I told you about my time with this [Coy?] coming to an end on August 1st. I saw Col. G. this morning & spoke to him about it, & he said that I could stay on if I wanted to - so the ruling does not sound to be a very rigis one. But I told him that I thought a year & a half was about enough - but that I was pretty well ruined as a fighting officer after all this & having left the 5th before I was fully trained. i told him that he should get me a staff job or promotion or both, & he just smiled & said he would do what he could. I hate this standard regular army outlook that only regular officers can do these jobs. If I was half as bloody brainless & useless as so many of these people. I [???] you most certainly would never have married me. Well, we shall see, & in the meantime do not worry about me darling. I will get something arranged for myself

Last edit about 2 years ago by MaryV
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[centre] 2 or else stay where I am. And with my next application for homecoming, I shall most certainly point to the fact that this job does come to an end for me on Aug 1st you said in an AG that I should have mentioned the horrible desert & worry about our second baby. I thought I had said enough in my 1st application, & in the 2nd one. I thought that Hughes' "had obstetrical history" would convey enough without giving details, but I certainly will explain matters more fully for the next time.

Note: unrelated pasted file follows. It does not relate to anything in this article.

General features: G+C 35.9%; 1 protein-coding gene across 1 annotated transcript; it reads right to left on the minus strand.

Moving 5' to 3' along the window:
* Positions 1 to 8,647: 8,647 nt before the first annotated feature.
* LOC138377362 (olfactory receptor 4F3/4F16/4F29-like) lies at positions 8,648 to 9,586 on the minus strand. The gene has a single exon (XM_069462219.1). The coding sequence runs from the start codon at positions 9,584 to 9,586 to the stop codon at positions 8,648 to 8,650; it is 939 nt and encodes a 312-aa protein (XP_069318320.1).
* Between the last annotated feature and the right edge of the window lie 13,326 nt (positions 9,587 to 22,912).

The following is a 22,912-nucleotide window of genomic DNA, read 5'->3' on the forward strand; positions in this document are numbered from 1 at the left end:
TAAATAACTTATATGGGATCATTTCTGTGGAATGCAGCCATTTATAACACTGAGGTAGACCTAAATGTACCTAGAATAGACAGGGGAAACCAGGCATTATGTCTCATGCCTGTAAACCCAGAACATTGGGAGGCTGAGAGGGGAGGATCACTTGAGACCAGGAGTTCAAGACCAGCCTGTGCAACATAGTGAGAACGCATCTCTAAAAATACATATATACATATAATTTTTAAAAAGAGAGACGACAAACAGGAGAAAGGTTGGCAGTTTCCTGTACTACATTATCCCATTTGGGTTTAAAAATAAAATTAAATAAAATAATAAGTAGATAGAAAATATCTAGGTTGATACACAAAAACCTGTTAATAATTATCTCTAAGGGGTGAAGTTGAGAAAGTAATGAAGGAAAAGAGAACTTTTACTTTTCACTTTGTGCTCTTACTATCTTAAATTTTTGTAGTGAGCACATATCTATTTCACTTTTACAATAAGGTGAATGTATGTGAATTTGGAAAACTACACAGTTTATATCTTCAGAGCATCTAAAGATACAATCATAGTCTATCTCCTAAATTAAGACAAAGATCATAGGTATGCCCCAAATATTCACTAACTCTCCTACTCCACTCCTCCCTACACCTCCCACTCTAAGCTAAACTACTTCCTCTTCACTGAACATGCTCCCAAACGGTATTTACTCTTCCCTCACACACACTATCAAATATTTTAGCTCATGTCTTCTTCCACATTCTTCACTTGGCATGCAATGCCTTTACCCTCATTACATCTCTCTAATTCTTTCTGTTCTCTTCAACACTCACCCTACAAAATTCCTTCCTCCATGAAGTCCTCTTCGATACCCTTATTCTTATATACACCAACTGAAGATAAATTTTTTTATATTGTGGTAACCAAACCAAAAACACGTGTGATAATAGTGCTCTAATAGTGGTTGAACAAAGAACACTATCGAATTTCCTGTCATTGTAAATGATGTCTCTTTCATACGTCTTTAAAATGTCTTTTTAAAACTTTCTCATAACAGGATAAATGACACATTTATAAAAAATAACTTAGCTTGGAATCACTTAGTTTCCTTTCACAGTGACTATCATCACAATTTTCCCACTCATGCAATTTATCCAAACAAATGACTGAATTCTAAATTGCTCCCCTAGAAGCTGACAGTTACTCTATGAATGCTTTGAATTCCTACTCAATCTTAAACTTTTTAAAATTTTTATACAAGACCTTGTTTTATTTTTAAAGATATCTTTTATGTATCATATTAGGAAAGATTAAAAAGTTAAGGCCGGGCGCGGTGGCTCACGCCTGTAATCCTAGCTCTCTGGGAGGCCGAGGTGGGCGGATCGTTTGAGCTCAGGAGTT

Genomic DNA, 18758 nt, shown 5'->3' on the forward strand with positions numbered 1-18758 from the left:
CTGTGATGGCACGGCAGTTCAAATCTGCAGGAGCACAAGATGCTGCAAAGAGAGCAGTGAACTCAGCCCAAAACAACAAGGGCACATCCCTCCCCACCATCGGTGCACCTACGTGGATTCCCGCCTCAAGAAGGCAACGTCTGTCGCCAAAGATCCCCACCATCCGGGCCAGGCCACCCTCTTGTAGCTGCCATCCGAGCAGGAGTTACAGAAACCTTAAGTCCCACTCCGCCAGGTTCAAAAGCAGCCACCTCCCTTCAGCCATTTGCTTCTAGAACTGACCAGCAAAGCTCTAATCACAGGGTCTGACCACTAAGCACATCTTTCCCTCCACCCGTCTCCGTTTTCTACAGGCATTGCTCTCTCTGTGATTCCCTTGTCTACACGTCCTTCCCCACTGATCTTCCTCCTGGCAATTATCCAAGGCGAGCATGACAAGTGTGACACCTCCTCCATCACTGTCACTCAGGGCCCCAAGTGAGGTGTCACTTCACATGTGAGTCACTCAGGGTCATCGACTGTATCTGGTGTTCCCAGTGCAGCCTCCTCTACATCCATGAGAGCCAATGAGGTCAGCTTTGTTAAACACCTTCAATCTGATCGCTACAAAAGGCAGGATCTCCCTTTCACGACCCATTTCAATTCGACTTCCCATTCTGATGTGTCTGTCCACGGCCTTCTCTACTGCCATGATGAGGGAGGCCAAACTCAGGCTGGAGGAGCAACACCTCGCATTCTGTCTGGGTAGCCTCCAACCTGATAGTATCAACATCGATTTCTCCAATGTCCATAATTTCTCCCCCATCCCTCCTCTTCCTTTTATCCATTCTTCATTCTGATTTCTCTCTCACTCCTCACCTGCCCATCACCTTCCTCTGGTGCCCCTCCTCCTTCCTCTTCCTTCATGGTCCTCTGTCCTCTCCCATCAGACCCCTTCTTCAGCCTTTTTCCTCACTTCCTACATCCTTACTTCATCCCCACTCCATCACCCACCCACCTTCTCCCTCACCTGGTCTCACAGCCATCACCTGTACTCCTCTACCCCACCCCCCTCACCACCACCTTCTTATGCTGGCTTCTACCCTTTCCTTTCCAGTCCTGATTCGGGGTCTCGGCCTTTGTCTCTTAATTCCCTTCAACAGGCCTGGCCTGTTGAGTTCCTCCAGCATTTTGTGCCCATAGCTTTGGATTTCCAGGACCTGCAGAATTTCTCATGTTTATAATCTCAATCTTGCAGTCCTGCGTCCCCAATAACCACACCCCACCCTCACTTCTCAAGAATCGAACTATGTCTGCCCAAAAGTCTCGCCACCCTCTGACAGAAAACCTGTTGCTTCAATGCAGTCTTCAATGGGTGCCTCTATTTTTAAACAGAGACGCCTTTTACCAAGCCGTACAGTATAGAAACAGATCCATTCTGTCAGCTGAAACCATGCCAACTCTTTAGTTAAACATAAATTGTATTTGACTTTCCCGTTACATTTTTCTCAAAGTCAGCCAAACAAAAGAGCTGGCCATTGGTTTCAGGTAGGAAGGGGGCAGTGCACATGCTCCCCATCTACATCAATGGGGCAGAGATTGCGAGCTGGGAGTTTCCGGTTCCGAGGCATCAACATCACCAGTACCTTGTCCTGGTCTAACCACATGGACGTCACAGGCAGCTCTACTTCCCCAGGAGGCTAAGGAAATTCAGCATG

Sunday May 10th these H.Qs. & their staff officers really are inconsiderate, laughing at 9.30 last night, a special dispatch rider roared up on a motor cycle with a large envelope for me - & containing the papers for three Courts Martial cases for today. They were all highly legal cases, & ran to 50 pages of evidence, & gave me much work in the Manual of Military Law - & kept me out of bed until 1.0 this morning - & completely stopped me writing to you. I finished two of them today & go on again tomorrow. One was a bright young man who broke out of arrest in Egypt, on another charge, & then came up to Palestine, having fitted himself up with a set of faked credentials as an agent for the M.E. Razzle {which does not exist} & proceeded to sell advertising space to all & sundry. He will be doing hard labour in prison from now until May 9th 1943. The other was a truly disgusting case of buggery between a couple of Arabs - & we had to sit & listen to revolting details about positions &

Last edit about 2 years ago by MaryV